One thing I learned while reading this book, is that Morag is a name given to the Loch Ness Monster at one point. This actually made sense to me, because in a lot of ways Morag’s behavior was unbelievable to me. I couldn’t wrap my head around why someone would behave the way she did. I sympathized with her, but despised her behavior at the same time. All Lizzie wanted was to raise her child and enjoy her friendship with Morag, but through no fault of her own she was dragged into Morag’s story and forced to play a part she never wanted.

This story starts out kind of slow, and is told through the POV of Morag and Lizzie. At first I couldn’t understand why Morag’s point of view is shown, but after a while it began to make sense, and after about 1/3 of the way through the book, I found it hard to put down. I needed to know why Morag acted the way she did. I needed to know her history. This author has written a book that creates a need in the reader that has to be satisfied. 

I really enjoyed the theme that the author explored, about what happens when we don’t confront our own “demons,” and what happens when memories come back to haunt us.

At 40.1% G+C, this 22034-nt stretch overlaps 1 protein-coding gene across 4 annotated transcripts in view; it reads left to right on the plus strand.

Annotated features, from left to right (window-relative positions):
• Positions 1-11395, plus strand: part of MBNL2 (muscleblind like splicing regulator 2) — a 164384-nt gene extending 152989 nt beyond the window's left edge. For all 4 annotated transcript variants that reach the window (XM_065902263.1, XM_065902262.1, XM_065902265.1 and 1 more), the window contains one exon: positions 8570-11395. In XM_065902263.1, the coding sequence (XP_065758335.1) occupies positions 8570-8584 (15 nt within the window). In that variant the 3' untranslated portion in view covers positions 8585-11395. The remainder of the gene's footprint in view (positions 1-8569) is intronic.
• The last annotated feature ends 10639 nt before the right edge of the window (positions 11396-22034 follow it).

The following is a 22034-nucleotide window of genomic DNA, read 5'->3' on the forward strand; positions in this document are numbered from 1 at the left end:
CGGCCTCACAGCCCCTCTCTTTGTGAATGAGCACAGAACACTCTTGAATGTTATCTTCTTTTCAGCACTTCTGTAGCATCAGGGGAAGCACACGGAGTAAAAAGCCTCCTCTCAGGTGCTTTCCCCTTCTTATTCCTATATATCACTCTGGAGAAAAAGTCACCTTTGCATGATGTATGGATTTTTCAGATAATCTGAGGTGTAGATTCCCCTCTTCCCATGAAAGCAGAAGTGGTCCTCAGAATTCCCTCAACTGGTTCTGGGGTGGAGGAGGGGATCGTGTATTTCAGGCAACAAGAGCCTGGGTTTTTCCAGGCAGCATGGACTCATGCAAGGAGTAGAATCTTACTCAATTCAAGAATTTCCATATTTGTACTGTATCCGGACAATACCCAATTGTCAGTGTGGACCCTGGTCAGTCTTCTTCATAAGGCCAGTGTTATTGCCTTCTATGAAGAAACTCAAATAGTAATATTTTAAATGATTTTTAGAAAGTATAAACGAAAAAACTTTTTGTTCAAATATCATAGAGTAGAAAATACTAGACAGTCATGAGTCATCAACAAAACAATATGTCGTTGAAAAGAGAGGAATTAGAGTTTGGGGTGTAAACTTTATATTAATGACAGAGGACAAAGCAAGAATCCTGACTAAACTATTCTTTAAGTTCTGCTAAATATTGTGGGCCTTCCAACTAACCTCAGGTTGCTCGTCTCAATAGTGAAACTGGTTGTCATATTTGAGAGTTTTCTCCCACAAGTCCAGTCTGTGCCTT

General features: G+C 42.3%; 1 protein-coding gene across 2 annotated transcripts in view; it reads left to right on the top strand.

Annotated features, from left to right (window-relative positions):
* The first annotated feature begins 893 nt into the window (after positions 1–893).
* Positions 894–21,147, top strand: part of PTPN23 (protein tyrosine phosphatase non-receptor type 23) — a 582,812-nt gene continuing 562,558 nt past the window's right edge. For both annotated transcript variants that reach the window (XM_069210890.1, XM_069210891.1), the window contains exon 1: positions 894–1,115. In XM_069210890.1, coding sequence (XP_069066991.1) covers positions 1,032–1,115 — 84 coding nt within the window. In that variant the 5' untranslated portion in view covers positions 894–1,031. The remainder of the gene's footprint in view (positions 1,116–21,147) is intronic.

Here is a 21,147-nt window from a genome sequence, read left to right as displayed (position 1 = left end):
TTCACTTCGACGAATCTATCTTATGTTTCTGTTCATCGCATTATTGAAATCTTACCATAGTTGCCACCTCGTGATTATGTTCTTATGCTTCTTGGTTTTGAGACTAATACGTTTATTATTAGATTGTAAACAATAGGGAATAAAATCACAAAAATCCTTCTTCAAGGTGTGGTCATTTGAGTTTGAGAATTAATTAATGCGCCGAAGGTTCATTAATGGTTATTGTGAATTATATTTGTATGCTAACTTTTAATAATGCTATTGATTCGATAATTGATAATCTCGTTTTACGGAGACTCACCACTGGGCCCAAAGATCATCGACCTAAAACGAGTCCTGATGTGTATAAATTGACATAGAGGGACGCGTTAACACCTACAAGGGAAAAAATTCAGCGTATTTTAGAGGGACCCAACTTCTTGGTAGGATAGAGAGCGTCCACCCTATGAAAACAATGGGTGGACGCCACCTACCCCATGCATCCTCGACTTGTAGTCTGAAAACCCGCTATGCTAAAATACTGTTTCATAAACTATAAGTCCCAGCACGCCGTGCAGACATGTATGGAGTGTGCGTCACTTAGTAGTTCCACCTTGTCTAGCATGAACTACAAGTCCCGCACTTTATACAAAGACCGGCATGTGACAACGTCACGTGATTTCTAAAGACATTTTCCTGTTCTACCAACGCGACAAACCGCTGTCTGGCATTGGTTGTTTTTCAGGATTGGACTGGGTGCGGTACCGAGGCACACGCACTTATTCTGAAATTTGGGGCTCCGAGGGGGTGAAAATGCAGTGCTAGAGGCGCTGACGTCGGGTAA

I have so many things to say about Morag, but I’m afraid of giving too much away. This book is so good, and I highly recommend reading it! This author has created a relatable villian, one who has serious faults, but creates sympathy in the reader. It was such a paradox for me. I wanted to hate her, because of the way she treated Lizzie, but at the same time, I wanted to hug her and tell her everything would work out. It’s been a long time since a villian has created this feeling in me.

This book is available for purchase through Amazon US and Amazon UK. I highly recommend you grab a copy, because this book creates emotion in a way a book hasn’t in a while. I’m looking forward to reading the reviews of the other bloggers!

I hope you enjoyed this review, and be sure to check out the other bloggers! Next up is Lecari’s LiveJournal 2.0, so follow her on Twitter @lecari to get the link to her review! Until next time, bookworms!

Related Posts

4 thoughts on “#BlogTour Book Review: The Memories We Bury by H.A. Leuschel

Leave a Reply

This site uses Akismet to reduce spam. Learn how your comment data is processed.